Intercontinental Spread of Pyrimethamine-Resistant Malaria

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Science  20 Aug 2004:
Vol. 305, Issue 5687, pp. 1124
DOI: 10.1126/science.1098876


Here we present molecular evidence demonstrating that malaria parasites bearing high-level pyrimethamine resistance originally arrived in Africa from southeast Asia. The resistance alleles carried by these migrants are now spreading across Africa at an alarming rate, signaling the end of affordable malaria treatment and presenting sub-Saharan Africa with a public health crisis.

Here we present molecular evidence demonstrating that malaria parasites bearing high-level pyrimethamine resistance originally arrived in Africa from southeast Asia. Chloroquine (CQ) is being replaced by sulfadoxine pyrimethamine (SP) for treatment of Plasmodium falciparum malaria in Africa. Mutations in the dihydrofolate reductase (dhfr) gene of P. falciparum underlie resistance to pyrimethamine. Dhfr alleles with one (108N) or two (108N plus 51I or 108N plus 59R) mutations result in increased parasite clearance times. Infections bearing triple-mutant dhfr (108N, 51I, and 59R) have high treatment failure rates, and quadruple-mutant dhfr alleles (108N, 51I, 59R, and 164L) render parasites untreatable (1). Parasites with one to three mutations occur in Africa, whereas all four mutations are common in southeast Asia (2) and South America (3). Triple-mutant alleles are replacing other alleles in Africa (4).

It is generally assumed that pyrimethamine resistance has evolved multiple times (1), because it is selectable in the laboratory, has a simple genetic basis, and appears rapidly after SP introduction. However, analysis of microsatellites that flank dhfr in African parasites sampled from sites 4000 km apart demonstrate just three independent origins of double mutants and a single origin of the triple mutant (4). Similarly, dhfr alleles with two to four mutations have a single evolutionary origin across five southeast Asian countries (2).

Genotyping of eight microsatellite markers flanking dhfr in both southeast Asian and African parasites shows that the triple-mutant dhfr allele in Africa shares a common origin with dhfr alleles bearing two to four mutations in southeast Asia (Fig. 1). The predominant five-locus microsatellite haplotype (–10 kb to +0.5 kb) associated with triple-mutant dhfr in Africa is identical to that associated with dhfr alleles carrying two to four mutations in southeast Asia. In contrast, these five loci show high levels of variation (mean expected heterozygosity = 0.76) around sensitive dhfr alleles. Markers situated further from dhfr (–20 kb and >+6 kb) show higher polymorphism on chromosomes that carry resistant dhfr alleles, as expected, in a selective sweep (2, 5). However, the predominant alleles are the same on resistant chromosomes from both continents. In contrast, African double-mutant dhfr alleles have dissimilar flanking alleles, indicating independent origins (4). Because all southeast Asian dhfr alleles carrying >1 mutation have a single origin, the simplest explanation is that triple-mutant dhfr alleles spreading in Africa originated in southeast Asia.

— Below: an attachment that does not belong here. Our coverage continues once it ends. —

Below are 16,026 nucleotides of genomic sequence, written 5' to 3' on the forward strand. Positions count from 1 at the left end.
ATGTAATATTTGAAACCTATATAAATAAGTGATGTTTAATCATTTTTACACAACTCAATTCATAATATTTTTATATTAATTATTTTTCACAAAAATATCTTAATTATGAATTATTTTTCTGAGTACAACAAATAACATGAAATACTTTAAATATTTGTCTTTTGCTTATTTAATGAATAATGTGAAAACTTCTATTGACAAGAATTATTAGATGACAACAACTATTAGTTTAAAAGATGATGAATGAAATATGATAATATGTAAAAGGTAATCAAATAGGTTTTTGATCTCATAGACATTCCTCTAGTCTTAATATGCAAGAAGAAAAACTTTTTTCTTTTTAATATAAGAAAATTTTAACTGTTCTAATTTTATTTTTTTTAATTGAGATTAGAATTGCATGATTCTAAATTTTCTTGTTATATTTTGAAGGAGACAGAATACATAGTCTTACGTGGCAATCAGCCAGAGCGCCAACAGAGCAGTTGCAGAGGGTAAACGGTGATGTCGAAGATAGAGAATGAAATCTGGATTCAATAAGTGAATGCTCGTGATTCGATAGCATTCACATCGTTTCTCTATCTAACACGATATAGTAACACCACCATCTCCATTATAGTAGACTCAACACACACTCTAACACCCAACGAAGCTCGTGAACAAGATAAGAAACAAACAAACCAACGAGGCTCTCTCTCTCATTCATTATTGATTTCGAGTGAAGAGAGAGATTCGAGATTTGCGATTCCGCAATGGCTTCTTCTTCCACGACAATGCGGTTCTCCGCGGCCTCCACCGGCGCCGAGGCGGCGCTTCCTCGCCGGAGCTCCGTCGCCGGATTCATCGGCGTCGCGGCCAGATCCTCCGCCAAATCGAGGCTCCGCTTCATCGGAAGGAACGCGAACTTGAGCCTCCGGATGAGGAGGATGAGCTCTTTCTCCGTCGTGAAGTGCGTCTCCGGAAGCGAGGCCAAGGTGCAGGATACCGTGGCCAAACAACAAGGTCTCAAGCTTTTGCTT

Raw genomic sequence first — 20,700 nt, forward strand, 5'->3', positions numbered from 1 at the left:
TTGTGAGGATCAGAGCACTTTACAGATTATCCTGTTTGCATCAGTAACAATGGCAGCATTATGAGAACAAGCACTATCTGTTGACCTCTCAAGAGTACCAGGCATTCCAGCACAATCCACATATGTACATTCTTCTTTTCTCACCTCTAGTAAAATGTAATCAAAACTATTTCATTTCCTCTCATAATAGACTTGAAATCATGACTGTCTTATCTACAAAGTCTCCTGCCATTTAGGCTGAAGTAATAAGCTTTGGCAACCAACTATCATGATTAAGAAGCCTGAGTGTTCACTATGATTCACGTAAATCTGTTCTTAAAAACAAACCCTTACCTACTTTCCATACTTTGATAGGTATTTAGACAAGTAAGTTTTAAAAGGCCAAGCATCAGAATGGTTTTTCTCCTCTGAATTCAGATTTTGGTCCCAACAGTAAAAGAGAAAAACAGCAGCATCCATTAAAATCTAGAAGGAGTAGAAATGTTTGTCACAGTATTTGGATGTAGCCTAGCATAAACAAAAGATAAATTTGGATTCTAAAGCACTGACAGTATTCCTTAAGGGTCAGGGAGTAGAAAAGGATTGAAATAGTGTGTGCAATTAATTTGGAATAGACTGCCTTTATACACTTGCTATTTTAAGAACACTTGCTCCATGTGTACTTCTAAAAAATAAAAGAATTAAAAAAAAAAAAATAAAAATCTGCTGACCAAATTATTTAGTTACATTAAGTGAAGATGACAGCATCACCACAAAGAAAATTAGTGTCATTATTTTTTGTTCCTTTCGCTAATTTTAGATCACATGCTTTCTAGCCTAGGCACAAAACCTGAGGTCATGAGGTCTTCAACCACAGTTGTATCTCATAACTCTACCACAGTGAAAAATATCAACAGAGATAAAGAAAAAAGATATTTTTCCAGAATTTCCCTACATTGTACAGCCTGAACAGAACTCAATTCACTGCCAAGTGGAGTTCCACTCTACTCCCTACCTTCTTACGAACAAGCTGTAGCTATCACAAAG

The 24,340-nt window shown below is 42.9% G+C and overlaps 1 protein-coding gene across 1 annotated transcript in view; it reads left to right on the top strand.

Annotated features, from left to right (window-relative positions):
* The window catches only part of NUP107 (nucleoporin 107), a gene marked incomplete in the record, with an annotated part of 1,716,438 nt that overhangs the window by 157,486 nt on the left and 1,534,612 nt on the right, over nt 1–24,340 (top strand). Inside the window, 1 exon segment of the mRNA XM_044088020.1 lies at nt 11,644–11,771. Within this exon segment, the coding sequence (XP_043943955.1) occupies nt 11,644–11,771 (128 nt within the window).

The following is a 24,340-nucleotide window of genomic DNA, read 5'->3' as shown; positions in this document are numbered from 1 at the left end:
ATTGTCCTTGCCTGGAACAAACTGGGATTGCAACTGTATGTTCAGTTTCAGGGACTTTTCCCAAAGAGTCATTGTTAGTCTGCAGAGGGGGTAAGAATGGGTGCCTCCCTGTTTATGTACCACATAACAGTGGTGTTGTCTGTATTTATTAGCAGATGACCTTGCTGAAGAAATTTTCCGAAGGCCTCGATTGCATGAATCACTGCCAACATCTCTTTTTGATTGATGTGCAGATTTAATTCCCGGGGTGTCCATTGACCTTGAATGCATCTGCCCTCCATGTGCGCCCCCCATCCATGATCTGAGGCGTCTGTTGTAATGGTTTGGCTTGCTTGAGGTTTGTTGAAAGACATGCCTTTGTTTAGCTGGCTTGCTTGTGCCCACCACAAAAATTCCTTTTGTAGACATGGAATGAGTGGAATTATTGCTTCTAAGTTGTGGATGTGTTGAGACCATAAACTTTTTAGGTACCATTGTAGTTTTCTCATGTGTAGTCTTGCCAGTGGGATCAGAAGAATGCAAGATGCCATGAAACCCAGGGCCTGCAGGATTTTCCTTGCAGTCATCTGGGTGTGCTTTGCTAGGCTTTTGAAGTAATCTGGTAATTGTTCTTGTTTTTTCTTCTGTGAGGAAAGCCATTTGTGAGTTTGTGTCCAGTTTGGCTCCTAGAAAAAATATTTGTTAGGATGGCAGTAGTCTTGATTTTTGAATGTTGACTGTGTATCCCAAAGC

Fig. 1.

dhfr alleles and flanking microsatellites of parasites from Africa and Thailand. The figure comprises data from 12 Thai parasites with two to four resistance mutations, 24 African parasites with triple-mutant alleles, and 18 African parasites with sensitive dhfr alleles. The four-letter codes describe amino acids present at positions 51, 59, 108, and 164 in the predicted dhfr protein (10). Amino acids conferring resistance are underlined, and dhfr alleles are shaded yellow, orange, red, and black in order of increasing resistance. Sensitive alleles are shaded turquoise. Allele lengths are shown for eight microsatellites positioned at –0.1, –4.4, –5.3, –10, and –20 kb upstream and +0.5, +6, and +10 kb downstream of dhfr. Dots and yellow shading indicate identical allele size to the predominant resistant haplotype (shown at right).

Alleles at the major CQ-resistance locus pfcrt also have a common origin in African and Asian parasites (5, 6). CQ-resistant pfcrt alleles and triple-mutant dhfr alleles may have arrived in Africa in the same parasite genome. Pyrimethamine resistance was widespread in Asia when CQ resistance was first recorded in Africa (7). Import of southeast Asian parasites has thus led to the demise of the two affordable drugs that have been the mainstay of malaria treatment in Africa.

Why did the triple-mutant allele not arise independently in Africa? Assuming a mutation rate of 10–9 per base per generation, we would expect 10 to 1000 independent origins of triple-mutant parasites in every infection (1010–12 parasites) containing double-mutant dhfr alleles. The implication is that complex compensatory mutations are required to restore parasite fitness.

Every year 30,000 malaria cases are imported into industrialized countries (8). The numbers of cases imported into Africa is unknown but likely to be substantial. Given that 67% of parasites sampled in Thailand, Cambodia, and Myanmar carry the 164L mutation in dhfr (2), as well as high levels of mefloquine and quinine resistance, it is only a matter of time before these invade and establish in Africa. We suggest that careful thought should be given to preventing further import of resistant parasites, perhaps by screening and treatment of passengers traveling from southeast Asia or South America to Africa. Widespread introduction of artemisinin-based combination therapy (9) could also help to minimize the foci from which resistant parasites can spread. Importantly, these data demonstrate that antimalarial drug resistance is an international problem requiring a coordinated international response.

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